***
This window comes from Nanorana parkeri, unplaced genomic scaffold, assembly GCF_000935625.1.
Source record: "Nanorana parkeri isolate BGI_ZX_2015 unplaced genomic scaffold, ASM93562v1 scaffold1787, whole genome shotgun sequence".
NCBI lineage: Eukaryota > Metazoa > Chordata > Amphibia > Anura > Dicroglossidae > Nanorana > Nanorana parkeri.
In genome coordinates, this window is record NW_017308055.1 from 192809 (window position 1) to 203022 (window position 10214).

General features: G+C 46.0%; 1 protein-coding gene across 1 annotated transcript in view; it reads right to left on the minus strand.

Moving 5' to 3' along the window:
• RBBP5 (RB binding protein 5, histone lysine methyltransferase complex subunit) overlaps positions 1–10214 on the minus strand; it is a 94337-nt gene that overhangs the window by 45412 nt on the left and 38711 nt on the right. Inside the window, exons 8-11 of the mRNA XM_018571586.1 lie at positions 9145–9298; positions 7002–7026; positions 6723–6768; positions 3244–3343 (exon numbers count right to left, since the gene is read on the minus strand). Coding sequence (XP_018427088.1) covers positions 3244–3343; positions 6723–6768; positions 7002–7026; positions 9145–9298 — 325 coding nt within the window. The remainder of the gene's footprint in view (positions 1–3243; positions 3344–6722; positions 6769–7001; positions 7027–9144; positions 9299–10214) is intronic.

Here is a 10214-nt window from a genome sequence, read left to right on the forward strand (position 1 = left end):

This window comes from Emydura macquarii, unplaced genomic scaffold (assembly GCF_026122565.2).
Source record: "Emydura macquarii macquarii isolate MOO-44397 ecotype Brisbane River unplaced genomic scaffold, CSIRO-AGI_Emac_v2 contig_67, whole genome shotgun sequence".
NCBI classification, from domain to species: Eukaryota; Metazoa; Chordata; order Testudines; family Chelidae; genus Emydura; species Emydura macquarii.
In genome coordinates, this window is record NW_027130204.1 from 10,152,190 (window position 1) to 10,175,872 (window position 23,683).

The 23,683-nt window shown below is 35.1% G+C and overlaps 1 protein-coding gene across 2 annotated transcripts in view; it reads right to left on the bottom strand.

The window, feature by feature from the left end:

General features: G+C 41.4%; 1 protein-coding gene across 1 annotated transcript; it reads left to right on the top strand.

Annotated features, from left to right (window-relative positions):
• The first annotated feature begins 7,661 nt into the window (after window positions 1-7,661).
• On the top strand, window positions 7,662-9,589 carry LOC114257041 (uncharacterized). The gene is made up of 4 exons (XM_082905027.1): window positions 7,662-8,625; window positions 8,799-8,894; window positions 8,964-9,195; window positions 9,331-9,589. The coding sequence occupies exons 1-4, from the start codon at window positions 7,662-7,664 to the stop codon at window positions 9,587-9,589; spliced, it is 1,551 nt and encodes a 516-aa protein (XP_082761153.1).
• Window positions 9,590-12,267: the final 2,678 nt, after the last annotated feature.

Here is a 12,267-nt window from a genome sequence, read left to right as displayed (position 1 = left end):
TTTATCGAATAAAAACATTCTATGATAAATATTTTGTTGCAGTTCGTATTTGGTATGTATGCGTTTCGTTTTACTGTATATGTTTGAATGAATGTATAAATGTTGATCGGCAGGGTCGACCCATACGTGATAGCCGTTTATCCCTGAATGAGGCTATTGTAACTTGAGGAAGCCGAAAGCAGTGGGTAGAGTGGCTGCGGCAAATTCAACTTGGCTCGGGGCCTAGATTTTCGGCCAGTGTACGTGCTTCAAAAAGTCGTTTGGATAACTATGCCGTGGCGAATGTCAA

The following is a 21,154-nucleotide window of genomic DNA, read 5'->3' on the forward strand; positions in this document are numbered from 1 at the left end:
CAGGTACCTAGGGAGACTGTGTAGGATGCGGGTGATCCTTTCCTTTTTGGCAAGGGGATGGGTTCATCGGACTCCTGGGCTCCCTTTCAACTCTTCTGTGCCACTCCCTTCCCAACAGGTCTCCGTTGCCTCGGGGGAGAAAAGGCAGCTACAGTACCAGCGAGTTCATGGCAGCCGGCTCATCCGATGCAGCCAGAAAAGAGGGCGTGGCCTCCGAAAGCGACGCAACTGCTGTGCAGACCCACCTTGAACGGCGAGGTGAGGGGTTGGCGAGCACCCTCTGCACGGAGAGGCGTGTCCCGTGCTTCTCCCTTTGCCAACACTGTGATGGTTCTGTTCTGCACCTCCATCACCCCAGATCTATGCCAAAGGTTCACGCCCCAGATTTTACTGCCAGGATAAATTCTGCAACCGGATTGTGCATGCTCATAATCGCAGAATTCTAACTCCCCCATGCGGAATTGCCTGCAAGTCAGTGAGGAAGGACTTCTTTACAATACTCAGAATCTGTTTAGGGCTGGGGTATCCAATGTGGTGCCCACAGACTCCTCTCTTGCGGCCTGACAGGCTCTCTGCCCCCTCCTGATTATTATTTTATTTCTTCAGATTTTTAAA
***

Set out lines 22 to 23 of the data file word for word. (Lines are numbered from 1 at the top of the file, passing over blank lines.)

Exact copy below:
The following is a 21,154-nucleotide window of genomic DNA, read 5'->3' on the forward strand; positions in this document are numbered from 1 at the left end:
CAGGTACCTAGGGAGACTGTGTAGGATGCGGGTGATCCTTTCCTTTTTGGCAAGGGGATGGGTTCATCGGACTCCTGGGCTCCCTTTCAACTCTTCTGTGCCACTCCCTTCCCAACAGGTCTCCGTTGCCTCGGGGGAGAAAAGGCAGCTACAGTACCAGCGAGTTCATGGCAGCCGGCTCATCCGATGCAGCCAGAAAAGAGGGCGTGGCCTCCGAAAGCGACGCAACTGCTGTGCAGACCCACCTTGAACGGCGAGGTGAGGGGTTGGCGAGCACCCTCTGCACGGAGAGGCGTGTCCCGTGCTTCTCCCTTTGCCAACACTGTGATGGTTCTGTTCTGCACCTCCATCACCCCAGATCTATGCCAAAGGTTCACGCCCCAGATTTTACTGCCAGGATAAATTCTGCAACCGGATTGTGCATGCTCATAATCGCAGAATTCTAACTCCCCCATGCGGAATTGCCTGCAAGTCAGTGAGGAAGGACTTCTTTACAATACTCAGAATCTGTTTAGGGCTGGGGTATCCAATGTGGTGCCCACAGACTCCTCTCTTGCGGCCTGACAGGCTCTCTGCCCCCTCCTGATTATTATTTTATTTCTTCAGATTTTTAAA